Agriculture and cooperation are on the competing list, which means central and state governments can pass laws on it. According to the federal structure of the Constitution, in the event of a conflict between central law and state law, the law of the Center prevails. The 97th Constitution Amendment Act added Part IXB, which talks about how cooperatives work in India.
The word cooperatives was added after unions and associations in article 19 (1) (c) of part three of the Constitution. This allows every Indian citizen to form a cooperative and makes it a basic right of citizens. Section 43B was added in the Principles of State Policy is DPSP, Part Four of the Constitution guideline to promote these companies.
How important is a cooperative in India?
The cooperative society provides institutional credit to the agricultural sector. State and private sector banks have not been able to provide funds to the sector. By pooling their resources, a group of farmers or businessmen can buy infrastructure that they cannot afford on their own. It provides a strategic contribution to the agricultural sector by overcoming constraints and creates an atmosphere conducive to development. It also provides cheap credit to cottage industries and small businesses.
Collective ownership and responsibilities minimize class conflicts and other social ills. Examples of successful Indian cooperatives that have changed people’s lives are Shri Mahila Griha Udyog Lijjat Papad and AMUL Anand Milk Union Ltd. Lijjat Papad started with a group of seven women in Bombay in 1959 with ₹ 80. In 2021, it has a turnover of Rs. 1600 crores and employs over 45,000 women. The main objective of the group is to empower women by offering them economic independence.
Anand milk union Ltd is a dairy cooperative in the village of Anand de Gujarat. It was launched in 1946 under the leadership of Sardar Vallabhbhai Patel and Tribhuvandas K Patel. Amul helped India achieve its goal of a white revolution and is the world’s largest producer of milk and dairy products. Amul was trained to fight back against the exploitation of dairy farmers by middlemen in the cities. All the dairy farmers came together, formed a cooperative, and started supplying milk directly to the Bombay Milk Scheme.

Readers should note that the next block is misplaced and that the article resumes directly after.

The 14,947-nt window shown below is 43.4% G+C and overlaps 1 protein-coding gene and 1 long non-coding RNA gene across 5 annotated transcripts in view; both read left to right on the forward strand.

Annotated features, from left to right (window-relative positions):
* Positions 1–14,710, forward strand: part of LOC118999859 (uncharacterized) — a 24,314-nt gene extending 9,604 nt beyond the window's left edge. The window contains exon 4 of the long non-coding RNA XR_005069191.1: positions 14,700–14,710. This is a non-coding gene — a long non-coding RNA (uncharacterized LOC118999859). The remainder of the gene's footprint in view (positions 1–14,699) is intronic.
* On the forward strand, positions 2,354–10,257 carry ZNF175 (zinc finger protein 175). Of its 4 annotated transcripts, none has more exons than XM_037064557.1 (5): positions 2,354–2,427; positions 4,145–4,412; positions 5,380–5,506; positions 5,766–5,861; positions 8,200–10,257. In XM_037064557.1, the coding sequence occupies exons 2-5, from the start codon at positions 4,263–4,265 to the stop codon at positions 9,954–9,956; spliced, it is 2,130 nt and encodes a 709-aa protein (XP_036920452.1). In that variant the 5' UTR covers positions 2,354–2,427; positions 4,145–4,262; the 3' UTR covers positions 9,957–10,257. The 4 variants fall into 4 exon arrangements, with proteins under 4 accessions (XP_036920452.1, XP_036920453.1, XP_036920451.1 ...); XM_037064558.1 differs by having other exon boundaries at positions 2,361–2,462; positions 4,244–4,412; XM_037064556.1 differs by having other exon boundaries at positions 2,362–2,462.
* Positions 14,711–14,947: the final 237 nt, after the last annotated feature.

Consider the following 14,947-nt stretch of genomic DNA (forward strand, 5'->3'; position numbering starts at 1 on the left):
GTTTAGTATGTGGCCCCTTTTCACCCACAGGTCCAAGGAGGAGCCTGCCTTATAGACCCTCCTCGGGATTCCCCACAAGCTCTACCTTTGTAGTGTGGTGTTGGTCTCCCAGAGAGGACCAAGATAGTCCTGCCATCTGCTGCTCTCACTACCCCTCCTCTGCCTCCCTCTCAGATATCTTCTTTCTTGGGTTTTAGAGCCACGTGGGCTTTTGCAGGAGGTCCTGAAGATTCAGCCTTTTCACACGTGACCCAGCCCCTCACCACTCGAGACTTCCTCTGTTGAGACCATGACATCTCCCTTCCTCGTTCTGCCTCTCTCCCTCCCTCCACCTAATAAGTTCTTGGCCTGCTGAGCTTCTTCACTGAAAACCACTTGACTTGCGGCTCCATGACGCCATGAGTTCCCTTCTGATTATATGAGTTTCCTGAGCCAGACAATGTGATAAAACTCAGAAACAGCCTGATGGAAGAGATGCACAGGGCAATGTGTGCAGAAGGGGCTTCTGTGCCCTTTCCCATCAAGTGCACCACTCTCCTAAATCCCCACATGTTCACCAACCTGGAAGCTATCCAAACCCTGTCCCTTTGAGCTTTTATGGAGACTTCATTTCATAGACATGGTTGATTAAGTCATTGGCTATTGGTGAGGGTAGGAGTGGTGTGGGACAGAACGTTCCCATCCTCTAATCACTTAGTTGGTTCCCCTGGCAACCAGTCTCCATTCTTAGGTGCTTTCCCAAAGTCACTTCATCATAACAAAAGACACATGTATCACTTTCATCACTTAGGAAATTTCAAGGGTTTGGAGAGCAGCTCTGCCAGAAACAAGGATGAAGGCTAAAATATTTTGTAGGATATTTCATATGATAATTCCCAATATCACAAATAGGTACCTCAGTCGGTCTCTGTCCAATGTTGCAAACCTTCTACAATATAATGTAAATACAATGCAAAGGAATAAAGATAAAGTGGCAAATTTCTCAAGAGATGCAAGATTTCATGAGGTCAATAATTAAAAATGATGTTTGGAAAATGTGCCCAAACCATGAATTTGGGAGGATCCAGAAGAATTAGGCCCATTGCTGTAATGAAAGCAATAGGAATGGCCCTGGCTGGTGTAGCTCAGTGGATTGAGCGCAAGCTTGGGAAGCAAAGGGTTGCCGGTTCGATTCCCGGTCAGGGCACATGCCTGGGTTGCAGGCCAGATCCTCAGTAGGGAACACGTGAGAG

Is it necessary to have a separate ministry for cooperatives?
Yes, because only Maharashtra, Gujarat and Karnataka have a successful cooperative structure which helps people. A separate ministry is essential because agriculture requires a lot of attention and time. The only separate ministry would focus on expanding the movement in India.
The ministry would procure the necessary financial and legal power to reach every nook and cranny of India. Under the current system, cooperative institutions receive their equity from the Center and state governments vouch for these institutions. This formula was only successfully applicable in a few states such as Maharashtra, Gujarat and Karnataka. Vaikunth Mehta Institute of Cooperative Management conducted research where they discovered weaknesses in this industry.
The study found poor implementation and a lack of funds in some states. Apart from this, the sector has always suffered from the lack of training of agents. People are poorly informed about the goals, movements, rules and benefits of forming cooperative societies. These companies are tainted with monetary influence, as wealthy farmers become chairmen of the organizations. They run the organization according to their whims and wishes. They need a revolution in management tactics because a large number of members are hindering the work.
Why is Amit Shah chosen as head of the Ministry of Cooperation?
These institutions have given India multiple rulers; some of them have left their mark at the national level. Maharashtra’s legislature has around 150 legislators who have their roots in these institutions. NCP leader Sharad Pawar and Deputy Chief Minister Ajit Pawar started their political journey from cooperative elections. Amit Shah has long headed the Central Cooperative Bank in Ahmedabad district, Gujarat. Shah knows his job inside and out because it was once part of the machinery.